Commentary on the MCA

What the New York Times doesn’t say about the court ruling on habeas corpus
Published on Sunday, February 25, 2007.
Source: WSWS – By Joe Kay

The New York Times on Thursday published an editorial on this week’s appeals court ruling upholding the Military Commissions Act, which strips Guantánamo prisoners of their habeas corpus rights. The commentary, entitled “American Liberty at the Precipice,” is a model of half-truths and evasions.

Typical of this leading organ of present-day American liberalism, the editorial denounces the ruling and the law it upholds while saying nothing about the complicity of the Democrats and ignoring the social reality underlying the assault on democratic rights.

The writ of habeas corpus—the right to challenge one’s detention in court—is a bedrock principle of democracy and indispensable legal restraint on executive power. Without the protection of the “great writ,” the president (or in an earlier period, the king) has the power to arrest and detain an individual indefinitely without giving any reason. The Bush administration, under the pretext of the so-called “war on terror,” asserts that it has the right to do precisely this.

The decision handed down Tuesday by the US Court of Appeals for the District of Columbia Circuit rejected a case brought by Guantánamo detainees alleging that the Military Commissions Act, passed last September, is unconstitutional because it bars US courts from considering writs of habeas corpus “filed by or on behalf of an alien detained by the United States who has been determined by the United States to have been properly detained as an enemy combatant.”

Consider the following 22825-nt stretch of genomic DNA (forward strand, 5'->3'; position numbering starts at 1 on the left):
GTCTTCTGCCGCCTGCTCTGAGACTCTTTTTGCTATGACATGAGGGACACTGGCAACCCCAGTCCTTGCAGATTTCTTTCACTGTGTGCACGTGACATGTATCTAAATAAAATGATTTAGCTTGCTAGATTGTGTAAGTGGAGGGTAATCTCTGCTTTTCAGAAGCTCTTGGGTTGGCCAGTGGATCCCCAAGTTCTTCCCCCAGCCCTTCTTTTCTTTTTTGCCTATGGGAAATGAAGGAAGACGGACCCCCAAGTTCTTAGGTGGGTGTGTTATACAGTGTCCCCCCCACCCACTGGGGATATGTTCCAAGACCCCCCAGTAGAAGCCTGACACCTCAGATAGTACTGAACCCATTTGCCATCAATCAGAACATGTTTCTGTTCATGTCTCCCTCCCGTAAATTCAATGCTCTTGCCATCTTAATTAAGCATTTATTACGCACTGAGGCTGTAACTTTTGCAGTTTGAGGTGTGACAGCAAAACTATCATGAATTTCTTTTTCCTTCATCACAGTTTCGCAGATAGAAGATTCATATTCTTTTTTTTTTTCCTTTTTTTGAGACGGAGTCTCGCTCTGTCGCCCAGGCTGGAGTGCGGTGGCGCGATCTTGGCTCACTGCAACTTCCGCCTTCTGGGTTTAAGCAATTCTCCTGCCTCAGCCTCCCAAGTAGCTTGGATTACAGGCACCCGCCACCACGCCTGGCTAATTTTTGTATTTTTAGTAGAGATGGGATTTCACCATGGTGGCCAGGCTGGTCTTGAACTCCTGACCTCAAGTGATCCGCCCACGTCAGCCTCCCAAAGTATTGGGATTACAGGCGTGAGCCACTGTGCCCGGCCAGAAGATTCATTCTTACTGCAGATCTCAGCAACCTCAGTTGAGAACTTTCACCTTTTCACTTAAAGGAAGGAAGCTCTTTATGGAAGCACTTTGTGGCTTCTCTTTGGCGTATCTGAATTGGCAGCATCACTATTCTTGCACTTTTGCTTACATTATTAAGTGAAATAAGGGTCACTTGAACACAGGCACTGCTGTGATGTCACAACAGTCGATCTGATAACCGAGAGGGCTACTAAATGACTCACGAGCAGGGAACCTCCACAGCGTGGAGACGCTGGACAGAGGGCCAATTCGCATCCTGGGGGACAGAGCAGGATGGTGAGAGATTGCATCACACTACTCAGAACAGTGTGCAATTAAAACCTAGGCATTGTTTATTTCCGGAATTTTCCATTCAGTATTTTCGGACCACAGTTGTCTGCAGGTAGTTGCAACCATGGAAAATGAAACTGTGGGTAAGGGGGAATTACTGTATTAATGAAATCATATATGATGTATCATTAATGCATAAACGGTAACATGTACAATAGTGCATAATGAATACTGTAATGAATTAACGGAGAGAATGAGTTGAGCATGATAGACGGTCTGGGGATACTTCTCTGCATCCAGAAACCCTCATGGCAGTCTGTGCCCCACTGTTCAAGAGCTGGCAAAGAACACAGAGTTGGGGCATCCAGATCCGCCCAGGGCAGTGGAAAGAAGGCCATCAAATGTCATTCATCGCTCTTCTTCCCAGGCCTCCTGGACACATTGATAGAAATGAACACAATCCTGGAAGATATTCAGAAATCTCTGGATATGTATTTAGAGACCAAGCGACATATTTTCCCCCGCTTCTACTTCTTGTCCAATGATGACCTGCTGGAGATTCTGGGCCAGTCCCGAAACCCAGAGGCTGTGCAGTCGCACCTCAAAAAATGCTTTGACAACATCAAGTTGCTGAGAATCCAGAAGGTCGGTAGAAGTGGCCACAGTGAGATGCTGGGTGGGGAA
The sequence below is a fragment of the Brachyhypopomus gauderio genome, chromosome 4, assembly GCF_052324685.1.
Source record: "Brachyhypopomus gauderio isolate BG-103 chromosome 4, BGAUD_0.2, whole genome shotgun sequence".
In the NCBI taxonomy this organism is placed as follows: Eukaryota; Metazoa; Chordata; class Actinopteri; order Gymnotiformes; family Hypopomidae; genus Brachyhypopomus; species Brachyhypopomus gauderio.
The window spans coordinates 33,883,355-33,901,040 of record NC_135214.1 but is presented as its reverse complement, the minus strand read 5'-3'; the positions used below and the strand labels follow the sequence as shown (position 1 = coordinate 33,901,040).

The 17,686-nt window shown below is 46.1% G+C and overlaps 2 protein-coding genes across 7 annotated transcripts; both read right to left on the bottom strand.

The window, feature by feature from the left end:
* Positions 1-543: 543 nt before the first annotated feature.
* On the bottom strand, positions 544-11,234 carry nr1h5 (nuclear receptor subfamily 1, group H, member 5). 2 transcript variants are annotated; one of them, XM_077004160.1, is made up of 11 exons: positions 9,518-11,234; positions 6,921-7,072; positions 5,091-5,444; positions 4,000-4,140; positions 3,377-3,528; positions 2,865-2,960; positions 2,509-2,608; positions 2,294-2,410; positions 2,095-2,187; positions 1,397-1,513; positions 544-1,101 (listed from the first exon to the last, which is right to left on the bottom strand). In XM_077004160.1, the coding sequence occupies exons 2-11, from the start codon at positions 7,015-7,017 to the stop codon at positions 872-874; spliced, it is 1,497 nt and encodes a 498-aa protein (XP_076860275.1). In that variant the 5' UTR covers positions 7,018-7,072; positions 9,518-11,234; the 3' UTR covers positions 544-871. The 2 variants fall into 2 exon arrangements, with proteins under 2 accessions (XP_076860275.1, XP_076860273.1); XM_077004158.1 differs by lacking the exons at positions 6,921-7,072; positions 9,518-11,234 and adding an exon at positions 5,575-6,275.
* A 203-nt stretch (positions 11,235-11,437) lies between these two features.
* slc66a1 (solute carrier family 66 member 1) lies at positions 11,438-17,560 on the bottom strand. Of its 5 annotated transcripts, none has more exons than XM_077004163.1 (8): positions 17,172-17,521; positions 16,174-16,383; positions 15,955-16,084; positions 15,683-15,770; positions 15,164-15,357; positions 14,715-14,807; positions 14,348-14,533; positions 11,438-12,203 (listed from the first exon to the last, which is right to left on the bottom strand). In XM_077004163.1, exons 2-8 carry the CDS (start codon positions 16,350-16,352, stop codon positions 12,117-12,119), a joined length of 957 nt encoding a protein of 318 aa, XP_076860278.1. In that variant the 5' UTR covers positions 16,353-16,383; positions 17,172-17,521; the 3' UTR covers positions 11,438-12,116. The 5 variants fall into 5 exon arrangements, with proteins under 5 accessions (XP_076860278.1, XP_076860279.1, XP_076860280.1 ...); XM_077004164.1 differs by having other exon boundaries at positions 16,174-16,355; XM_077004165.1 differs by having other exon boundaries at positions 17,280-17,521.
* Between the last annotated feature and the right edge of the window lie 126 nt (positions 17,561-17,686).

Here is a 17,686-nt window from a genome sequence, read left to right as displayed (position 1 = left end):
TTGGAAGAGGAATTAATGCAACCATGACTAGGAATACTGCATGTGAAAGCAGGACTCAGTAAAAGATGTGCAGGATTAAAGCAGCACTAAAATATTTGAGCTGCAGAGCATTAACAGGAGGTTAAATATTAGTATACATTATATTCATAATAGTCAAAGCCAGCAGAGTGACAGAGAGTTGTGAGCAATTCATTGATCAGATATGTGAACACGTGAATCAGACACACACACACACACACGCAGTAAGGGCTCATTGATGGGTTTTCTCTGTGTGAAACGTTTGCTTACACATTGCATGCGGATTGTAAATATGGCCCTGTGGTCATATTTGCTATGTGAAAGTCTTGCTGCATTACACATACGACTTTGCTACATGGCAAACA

The Times notes that the “frightening” law “raises insurmountable obstacles for prisoners to challenge their detentions.” The newspaper adds that “it gives the government the power to take away habeas rights from any noncitizen living in the United States who is unfortunate enough to be labeled an enemy combatant.”

However, the Times describes the passage of the law in a manner calculated to place the entire onus on the Bush administration and ignore the critical role played by the Democrats. The act was “stampeded through Congress last fall” by the Bush administration, the editorial states, and further on declares that the Bush administration responded to last year’s Supreme Court ruling striking down its military commissions by “driving” the new law through Congress.

This is a whitewash of the role of the congressional Democrats. While they could not have stopped passage of the bill in the Republican-controlled House of Representatives, they could have blocked it in the Senate, where they had more than enough votes to garner the 41 needed to mount a filibuster. They refused to do so.

Read the rest here.

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